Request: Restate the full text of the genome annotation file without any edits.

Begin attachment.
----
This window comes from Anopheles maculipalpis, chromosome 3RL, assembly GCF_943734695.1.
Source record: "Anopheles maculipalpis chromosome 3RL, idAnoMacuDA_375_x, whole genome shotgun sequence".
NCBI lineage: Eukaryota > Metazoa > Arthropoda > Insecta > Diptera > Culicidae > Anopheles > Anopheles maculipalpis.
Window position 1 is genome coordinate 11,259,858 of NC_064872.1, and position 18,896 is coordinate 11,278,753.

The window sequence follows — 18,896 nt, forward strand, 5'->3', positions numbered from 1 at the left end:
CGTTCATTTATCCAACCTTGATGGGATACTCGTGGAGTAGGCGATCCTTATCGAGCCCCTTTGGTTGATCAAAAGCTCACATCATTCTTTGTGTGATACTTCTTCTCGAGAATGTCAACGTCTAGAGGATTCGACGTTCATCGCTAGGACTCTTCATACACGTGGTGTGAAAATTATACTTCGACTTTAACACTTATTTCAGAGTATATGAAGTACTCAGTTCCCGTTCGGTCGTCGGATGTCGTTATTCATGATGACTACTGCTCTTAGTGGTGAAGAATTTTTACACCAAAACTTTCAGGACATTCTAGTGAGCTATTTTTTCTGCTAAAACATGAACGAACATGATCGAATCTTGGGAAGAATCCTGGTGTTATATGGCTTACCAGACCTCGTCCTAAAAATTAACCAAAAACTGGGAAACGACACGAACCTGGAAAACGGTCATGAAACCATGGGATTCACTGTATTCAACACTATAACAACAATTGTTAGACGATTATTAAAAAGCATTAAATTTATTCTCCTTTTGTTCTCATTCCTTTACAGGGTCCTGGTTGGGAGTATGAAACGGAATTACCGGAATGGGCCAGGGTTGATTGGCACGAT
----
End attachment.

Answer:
This window comes from Anopheles maculipalpis, chromosome 3RL, assembly GCF_943734695.1.
Source record: "Anopheles maculipalpis chromosome 3RL, idAnoMacuDA_375_x, whole genome shotgun sequence".
NCBI lineage: Eukaryota > Metazoa > Arthropoda > Insecta > Diptera > Culicidae > Anopheles > Anopheles maculipalpis.
Window position 1 is genome coordinate 11,259,858 of NC_064872.1, and position 18,896 is coordinate 11,278,753.

The window sequence follows — 18,896 nt, forward strand, 5'->3', positions numbered from 1 at the left end:
CGTTCATTTATCCAACCTTGATGGGATACTCGTGGAGTAGGCGATCCTTATCGAGCCCCTTTGGTTGATCAAAAGCTCACATCATTCTTTGTGTGATACTTCTTCTCGAGAATGTCAACGTCTAGAGGATTCGACGTTCATCGCTAGGACTCTTCATACACGTGGTGTGAAAATTATACTTCGACTTTAACACTTATTTCAGAGTATATGAAGTACTCAGTTCCCGTTCGGTCGTCGGATGTCGTTATTCATGATGACTACTGCTCTTAGTGGTGAAGAATTTTTACACCAAAACTTTCAGGACATTCTAGTGAGCTATTTTTTCTGCTAAAACATGAACGAACATGATCGAATCTTGGGAAGAATCCTGGTGTTATATGGCTTACCAGACCTCGTCCTAAAAATTAACCAAAAACTGGGAAACGACACGAACCTGGAAAACGGTCATGAAACCATGGGATTCACTGTATTCAACACTATAACAACAATTGTTAGACGATTATTAAAAAGCATTAAATTTATTCTCCTTTTGTTCTCATTCCTTTACAGGGTCCTGGTTGGGAGTATGAAACGGAATTACCGGAATGGGCCAGGGTTGATTGGCACGAT